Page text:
|5077044||Novel non-reverting shigella live vaccines||December, 1991||Stocker|
|5045313||Vaccine for immunizing cats against toxoplasma oocyst shedding||September, 1991||Frenkel et al.|
|5028694||Antigenic proteins and vaccines containing them for prevention of coccidiosis caused by eimeria Eimeria necatrix and Eimeria tenella||July, 1991||Mewman, Jr. et al.||530/350|
|4837016||Protozoal antigen||June, 1989||Holder et al.||424/268.1|
|4808404||Live vaccine for coccidiosis utilizing coccidial sporozoites||February, 1989||Bhogal||424/271.1|
|4724145||Eimeria acervulina immunogens||February, 1988||Murray et al.||424/267.1|
|4687666||Vaccine for Leishmaniasis||August, 1987||O'Daly et al.||424/269.1|
|4639372||Coccidiosis vaccine||January, 1987||Murray||424/267.1|
|4493825||Purified and antigenically selective vaccines for domestic animals||January, 1985||Platt||424/178.1|
|4404186||Vaccines obtained from bacterial mutant strains||September, 1983||Ron||424/235.1|
|4314992||Process for producing fascioliasis vaccine||February, 1982||Bitakaramire et al.||424/265.1|
|4238478||Heterovaccine against the trichomonas syndrome, and process for its preparation||December, 1980||Stojkovic||424/234.1|
This application is a continuation, of application Ser. No. 07/985,489, filed Dec. 4, 1992, now abandoned.
The present invention relates to vaccines against intestinal protozoa. In particular, vaccines against Giardia are disclosed.
The following references are cited in this application as superscript numbers at the relevant portions of the application.
1. Taylor, et al., Human immune response to Giardia lamblia infection, J. Infect. Dis., 155: 137-140 (1987).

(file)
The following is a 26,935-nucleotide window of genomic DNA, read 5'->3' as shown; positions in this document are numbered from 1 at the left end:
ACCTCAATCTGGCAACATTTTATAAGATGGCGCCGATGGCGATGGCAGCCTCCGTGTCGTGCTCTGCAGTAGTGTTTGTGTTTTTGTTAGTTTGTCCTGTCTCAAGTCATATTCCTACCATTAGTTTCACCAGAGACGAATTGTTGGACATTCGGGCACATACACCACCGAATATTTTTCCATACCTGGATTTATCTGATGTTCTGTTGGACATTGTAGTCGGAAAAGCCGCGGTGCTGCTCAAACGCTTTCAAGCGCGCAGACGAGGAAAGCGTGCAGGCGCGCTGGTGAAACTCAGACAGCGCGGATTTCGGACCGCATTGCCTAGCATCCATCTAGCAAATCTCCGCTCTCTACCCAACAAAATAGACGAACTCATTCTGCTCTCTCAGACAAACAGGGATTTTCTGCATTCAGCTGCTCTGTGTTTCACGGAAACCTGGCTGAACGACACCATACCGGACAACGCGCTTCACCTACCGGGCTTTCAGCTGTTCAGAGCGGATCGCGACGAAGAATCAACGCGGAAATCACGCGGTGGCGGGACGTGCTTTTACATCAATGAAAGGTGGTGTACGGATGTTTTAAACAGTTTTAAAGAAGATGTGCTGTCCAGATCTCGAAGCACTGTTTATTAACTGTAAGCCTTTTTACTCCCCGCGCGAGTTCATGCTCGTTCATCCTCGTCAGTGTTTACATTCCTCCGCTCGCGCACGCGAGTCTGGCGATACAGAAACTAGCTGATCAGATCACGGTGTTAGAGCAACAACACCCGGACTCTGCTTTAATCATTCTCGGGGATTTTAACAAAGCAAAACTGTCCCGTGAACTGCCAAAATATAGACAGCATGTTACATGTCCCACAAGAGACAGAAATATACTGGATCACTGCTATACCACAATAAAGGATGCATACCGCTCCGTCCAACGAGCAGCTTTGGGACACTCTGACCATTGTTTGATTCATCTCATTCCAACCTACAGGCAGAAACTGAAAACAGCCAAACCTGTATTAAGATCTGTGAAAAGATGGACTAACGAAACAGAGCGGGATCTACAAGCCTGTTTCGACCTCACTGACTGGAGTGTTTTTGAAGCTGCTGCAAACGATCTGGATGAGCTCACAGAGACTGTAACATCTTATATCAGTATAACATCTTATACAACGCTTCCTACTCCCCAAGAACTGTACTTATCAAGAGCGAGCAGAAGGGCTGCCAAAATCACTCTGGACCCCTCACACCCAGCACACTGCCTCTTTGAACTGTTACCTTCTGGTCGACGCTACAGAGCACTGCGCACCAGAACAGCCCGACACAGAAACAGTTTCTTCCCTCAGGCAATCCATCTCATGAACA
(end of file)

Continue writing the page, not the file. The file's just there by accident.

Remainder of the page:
2. Gillon, Changes in the small intestinal mucosa in giardiasis, "Giardia and Giardiasis", Erlandsen, et al., Eds., Plenum Press, New York, 163-183 (1984).
3. Wolfe, Clinical symptoms and diagnosis by traditional methods, "Human Parasitic Diseases, Volume 3--Giardiasis", Meyer Ed., Elsevier Science Publishers, New York, 175-186 (1990).
4. Feely, et al., The biology of Giardia, "Human Parasitic Diseases, Volume 3--Giardiasis", Meyer Ed., Elsevier Science Publishers, New York, 11-49 (1990).
5. Steketee, et al., Recurrent outbreaks of giardiasis in a child day care center, Wis. Am. J. Pub. Health 79: 485-490 (1989).
6. Faubert, Evidence that giardiasis is a zoonosis, Parasitology Today, 4 (3): 6614 71 (1988).
7. Roach, et al., Transmission of Giardia duodenalis from human and animal sources in wild mice, "Advances in Giardia Research", Wallis, et al., Eds., Univ. Calgary Press, Calgary, 79-82 (1988).
8. Swabby, et al., Infection of mongolian gerbils (Meriones unguiculatus) with Giardia from human and animal sources, "Advances in Giardia Research", Wallis, et al., Eds., Univ. Calgary Press, Calgary, 75-77 (1988).
9. Jakubowski, Purple burps and the filtration of drinking water supplies, Am. J. Pub. Health, 78: 123-125 (1988).
10. Buret, et al., Zoonotic potential of giardiasis in domestic ruminants, J. Infect. Dis., 155: 137-140 (1987).
11. Vinayak, et al., Systemic oral immunization with 56 kDa molecule of Giardia lamblia affords protection in experimental mice, Vaccine 10: 21-27 (1992).
12. Buret, et al., Effects of murine giardiasis on growth, intestinal morphology and disaccharidase activity, J. Parasitol. 76 (3): 403-409 (1990).
13. Buret, et al., Growth, activities of enzymes in the small intestine, and ultrasonic of microvillus border in gerbils infected with Giardia duodenalis, Parasitol. Res. 77: 109-114 (1991).
14. Janoff, et al., The role of immunity in Giardia infections, "Human Parasitic Diseases, Volume 3--Giardiasis", Meyer Ed., Elsevier Science Publishers, New York, 215-235 (1990).
15. Lewis, et al., Cortisone-induced recrudescence of Giardia lamblia infections in gerbils, Am. J. Trop. Med. Hyg. 36 (1): 33-40 (1987).
16. Istre, et al., Waterborne giardiasis at a mountain resort: evidence for acquired immunity, Am. J. Public Health, 74 (6): 602-604 (1984).
17. den Hollander, et al. Immunology of Giardiasis. Parasitology Today. 4: 124-130 (1988).
18. Adam. The biology of Giardia spp. Microbiology Reviews. 55: 706-732 (1991).
19. Roberts-Thomson, et al. Acquired resistance to infection in an animal model of giardiasis. J. Immunology. 117: 2036-2037 (1976).